The musings of a previously unemployed Jewish Freemason. I write about the job search, about Judaism, and about Freemasonry.

Wednesday, November 2, 2011

Lech Lecha: Mechizedek and Initiation

This week's torah portion, Lech L'cha, gives us the start of the story of Abraham, back when he was young, when his name was Abram. I wrote about this back in May. Bereshit Rabbah tells the story that Abram's father, Terach, made pagan idols for a living. One day, Terach went away and left Abram to mind the idol store.  A woman came to the shop with a plate of flour as a sacrifice for the idols. Abram took a stick and smashed all the idols in his father's shop, and put the stick in the largest idol's hand. When his father returned, he demanded that Abram explain what had happened. Abram explained that the idols had fought amongst each other over the plate of flour, and the largest idol smashed the others with the stick. His father said, "Do you take me for a fool? Are these idols sentient beings?" Abram responded, "Listen to what you just said. You deny they are sentient, and yet you worship them."

The rabbis considered Abram to be the first monotheist, but the story the version in the Torah is a bit more subtle than that. The early Hebrews were henotheists, worshipping one God but allowing for the existence of others. This will come into play later in this blog post.

When Abram was seventy-five years old, God spoke to him and told him to leave his father's house, and for doing so, God would make him a great man, and the progenitor of a mighty nation: "I will make of thee a great nation, and I will bless thee, and make thy name great; and thou shalt be a blessing: And I will bless them that bless thee, and curse him that curseth thee: and in thee shall all families of the earth be blessed." [Genesis 12: 2-3].

He took his cousin Lot, his wife Sarai, and "and the souls that they had gotten in Haran" and left for Canaan, to the city of Shechem. The men who worked for Abram did not get along with the men who worked for Lot, and in the interests of peace, Lot agreed to leave Abram's household and moved to Sodom, on the cities of the plain. Left alone, Abram got caught up in a regional war after the combatants captured Lot in his new city. Defeating the captors, he put an end to the war, and rescued the king of Sodom. The Bible describes the celebration:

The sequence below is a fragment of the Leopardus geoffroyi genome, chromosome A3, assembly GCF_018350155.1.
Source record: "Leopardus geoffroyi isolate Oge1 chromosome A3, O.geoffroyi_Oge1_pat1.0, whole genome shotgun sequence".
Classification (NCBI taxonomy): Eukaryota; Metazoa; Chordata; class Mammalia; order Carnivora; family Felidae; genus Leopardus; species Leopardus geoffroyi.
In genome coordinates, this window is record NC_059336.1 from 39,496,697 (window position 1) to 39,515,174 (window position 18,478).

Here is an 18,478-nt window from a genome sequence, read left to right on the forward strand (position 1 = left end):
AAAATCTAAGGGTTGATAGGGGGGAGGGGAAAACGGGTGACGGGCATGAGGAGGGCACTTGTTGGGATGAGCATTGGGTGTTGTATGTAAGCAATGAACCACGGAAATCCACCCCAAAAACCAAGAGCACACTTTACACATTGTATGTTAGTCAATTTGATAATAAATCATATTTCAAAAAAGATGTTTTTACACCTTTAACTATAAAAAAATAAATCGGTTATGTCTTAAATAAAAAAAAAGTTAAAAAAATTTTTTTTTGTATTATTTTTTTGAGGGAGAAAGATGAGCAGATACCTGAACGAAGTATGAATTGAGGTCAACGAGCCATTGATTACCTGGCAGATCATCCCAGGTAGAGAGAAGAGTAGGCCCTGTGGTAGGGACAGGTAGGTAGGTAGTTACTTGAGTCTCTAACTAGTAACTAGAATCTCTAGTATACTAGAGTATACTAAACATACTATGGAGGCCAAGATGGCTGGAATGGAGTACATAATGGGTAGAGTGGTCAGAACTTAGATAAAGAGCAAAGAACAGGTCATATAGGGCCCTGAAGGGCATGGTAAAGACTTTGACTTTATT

And Melchizedek king of Salem [Jerusalem] brought forth bread and wine: and he [was] the priest of the most high God. And he blessed him, and said, Blessed [be] Abram of the most high God, possessor of heaven and earth: And blessed be the most high God, which hath delivered thine enemies into thy hand. [Genesis 14: 18-20].
There is a tradition that Melchizedek (literally, righteous or saintly king) initiated Abram into the Mysteries, and converted him from a henotheist to a monotheist. He initiated the ceremony of blessing with bread and wine. There is a midrash that Melchizedek was Shem, the son of Adam, who did not die as the Bible suggested, but lived on far longer, initiating selected people worthy of the highest Mysteries.

The York Rite places great value in this legend (as does the Latter-Day Saints movement). In Psalm 110, David writes about the future Messiah: "The LORD hath sworn, and will not repent: 'Thou art a priest for ever after the manner of Melchizedek.'" Since then, Christians have used this as the basis for a legend that Melchizedek initiated Christ. Paul writes of Melchizedek: "First being by interpretation King of righteousness, and after that also King of Salem, which is, King of peace; Without father, without mother, without descent, having neither beginning of days, nor end of life; but made like unto the Son of God; abideth a priest continually. Now consider how great this man was." [Hebrews 7: 2-4].

I think a lot about Melchizedek, and what comprises the Melchizedek initiation. In the Jewish tradition, Melech (king) is one of the names of God. The word for saint in Hebrew is Tzaddik, and Deuteronomy 16: 20, which in English is "That which is altogether just shalt thou follow, that thou mayest live, and inherit the land which the LORD thy God giveth thee," in Hebrew is "צֶדֶק צֶדֶק, תִּרְדֹּף--לְמַעַן תִּחְיֶה וְיָרַשְׁתָּ אֶת-הָאָרֶץ, אֲשֶׁר-יְהוָה אֱלֹהֶיךָ נֹתֵן לָךְ.". The first two words, "צֶדֶק צֶדֶק", are transliterated as "Tsedek, tsedek," and is often translated as "Justice, justice." When words are repeated in the Torah, it is used for emphasis, and the Kabbalists pay special attention to words that are repeated, believing them to hold special information to those who meditate on their significance.

Saintliness is attributed to the highest form of humanity, but both God and certain men are described as righteous. In a sense, the name Melchizedek is a formula that bridges the gap between God and man, through righteousness and justice. I interpret the Melchizedek initiation as the revelation that God and man collaborate in establishing justice in this world, and the revelation that that thread that connects each man to his Creator is always in place, and is tangible to those who reflect upon its existence.

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